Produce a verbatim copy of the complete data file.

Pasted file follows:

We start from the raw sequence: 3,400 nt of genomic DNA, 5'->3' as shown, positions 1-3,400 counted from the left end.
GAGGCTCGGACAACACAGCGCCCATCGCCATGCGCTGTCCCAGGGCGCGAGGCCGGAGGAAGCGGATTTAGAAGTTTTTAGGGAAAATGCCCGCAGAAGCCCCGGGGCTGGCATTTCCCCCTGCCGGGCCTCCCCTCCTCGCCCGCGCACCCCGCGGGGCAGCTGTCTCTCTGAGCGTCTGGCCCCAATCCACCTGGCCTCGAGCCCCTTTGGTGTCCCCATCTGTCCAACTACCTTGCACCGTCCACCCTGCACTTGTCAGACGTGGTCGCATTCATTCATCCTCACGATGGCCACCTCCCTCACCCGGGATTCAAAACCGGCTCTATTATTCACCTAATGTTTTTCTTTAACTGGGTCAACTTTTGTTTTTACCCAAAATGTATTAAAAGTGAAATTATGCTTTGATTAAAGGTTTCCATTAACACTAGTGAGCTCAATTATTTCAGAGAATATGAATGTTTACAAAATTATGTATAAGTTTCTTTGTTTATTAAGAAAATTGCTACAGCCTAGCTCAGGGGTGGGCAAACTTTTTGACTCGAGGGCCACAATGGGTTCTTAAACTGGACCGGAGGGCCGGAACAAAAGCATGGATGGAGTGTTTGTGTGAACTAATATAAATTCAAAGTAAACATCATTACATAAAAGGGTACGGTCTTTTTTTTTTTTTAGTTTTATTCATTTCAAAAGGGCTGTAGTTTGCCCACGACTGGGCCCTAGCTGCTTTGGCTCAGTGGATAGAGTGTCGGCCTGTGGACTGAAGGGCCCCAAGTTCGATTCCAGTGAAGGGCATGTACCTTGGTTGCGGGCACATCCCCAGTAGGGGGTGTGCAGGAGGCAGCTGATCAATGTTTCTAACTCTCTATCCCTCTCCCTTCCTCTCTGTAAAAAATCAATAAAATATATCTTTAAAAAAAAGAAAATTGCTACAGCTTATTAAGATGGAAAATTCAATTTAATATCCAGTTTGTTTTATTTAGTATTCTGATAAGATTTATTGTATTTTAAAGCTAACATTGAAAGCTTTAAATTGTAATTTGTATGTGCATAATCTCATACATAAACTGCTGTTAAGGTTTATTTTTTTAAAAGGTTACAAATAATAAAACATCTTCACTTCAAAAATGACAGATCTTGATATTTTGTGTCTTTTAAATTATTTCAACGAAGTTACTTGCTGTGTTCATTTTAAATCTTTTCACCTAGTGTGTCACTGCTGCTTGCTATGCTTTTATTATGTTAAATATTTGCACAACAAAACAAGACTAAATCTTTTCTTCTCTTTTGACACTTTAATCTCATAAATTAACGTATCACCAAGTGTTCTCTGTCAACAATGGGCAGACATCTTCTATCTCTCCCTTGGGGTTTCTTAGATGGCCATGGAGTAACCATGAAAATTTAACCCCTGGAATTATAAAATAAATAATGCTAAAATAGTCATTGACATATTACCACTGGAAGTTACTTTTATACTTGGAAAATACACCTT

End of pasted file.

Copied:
We start from the raw sequence: 3,400 nt of genomic DNA, 5'->3' as shown, positions 1-3,400 counted from the left end.
GAGGCTCGGACAACACAGCGCCCATCGCCATGCGCTGTCCCAGGGCGCGAGGCCGGAGGAAGCGGATTTAGAAGTTTTTAGGGAAAATGCCCGCAGAAGCCCCGGGGCTGGCATTTCCCCCTGCCGGGCCTCCCCTCCTCGCCCGCGCACCCCGCGGGGCAGCTGTCTCTCTGAGCGTCTGGCCCCAATCCACCTGGCCTCGAGCCCCTTTGGTGTCCCCATCTGTCCAACTACCTTGCACCGTCCACCCTGCACTTGTCAGACGTGGTCGCATTCATTCATCCTCACGATGGCCACCTCCCTCACCCGGGATTCAAAACCGGCTCTATTATTCACCTAATGTTTTTCTTTAACTGGGTCAACTTTTGTTTTTACCCAAAATGTATTAAAAGTGAAATTATGCTTTGATTAAAGGTTTCCATTAACACTAGTGAGCTCAATTATTTCAGAGAATATGAATGTTTACAAAATTATGTATAAGTTTCTTTGTTTATTAAGAAAATTGCTACAGCCTAGCTCAGGGGTGGGCAAACTTTTTGACTCGAGGGCCACAATGGGTTCTTAAACTGGACCGGAGGGCCGGAACAAAAGCATGGATGGAGTGTTTGTGTGAACTAATATAAATTCAAAGTAAACATCATTACATAAAAGGGTACGGTCTTTTTTTTTTTTTAGTTTTATTCATTTCAAAAGGGCTGTAGTTTGCCCACGACTGGGCCCTAGCTGCTTTGGCTCAGTGGATAGAGTGTCGGCCTGTGGACTGAAGGGCCCCAAGTTCGATTCCAGTGAAGGGCATGTACCTTGGTTGCGGGCACATCCCCAGTAGGGGGTGTGCAGGAGGCAGCTGATCAATGTTTCTAACTCTCTATCCCTCTCCCTTCCTCTCTGTAAAAAATCAATAAAATATATCTTTAAAAAAAAGAAAATTGCTACAGCTTATTAAGATGGAAAATTCAATTTAATATCCAGTTTGTTTTATTTAGTATTCTGATAAGATTTATTGTATTTTAAAGCTAACATTGAAAGCTTTAAATTGTAATTTGTATGTGCATAATCTCATACATAAACTGCTGTTAAGGTTTATTTTTTTAAAAGGTTACAAATAATAAAACATCTTCACTTCAAAAATGACAGATCTTGATATTTTGTGTCTTTTAAATTATTTCAACGAAGTTACTTGCTGTGTTCATTTTAAATCTTTTCACCTAGTGTGTCACTGCTGCTTGCTATGCTTTTATTATGTTAAATATTTGCACAACAAAACAAGACTAAATCTTTTCTTCTCTTTTGACACTTTAATCTCATAAATTAACGTATCACCAAGTGTTCTCTGTCAACAATGGGCAGACATCTTCTATCTCTCCCTTGGGGTTTCTTAGATGGCCATGGAGTAACCATGAAAATTTAACCCCTGGAATTATAAAATAAATAATGCTAAAATAGTCATTGACATATTACCACTGGAAGTTACTTTTATACTTGGAAAATACACCTT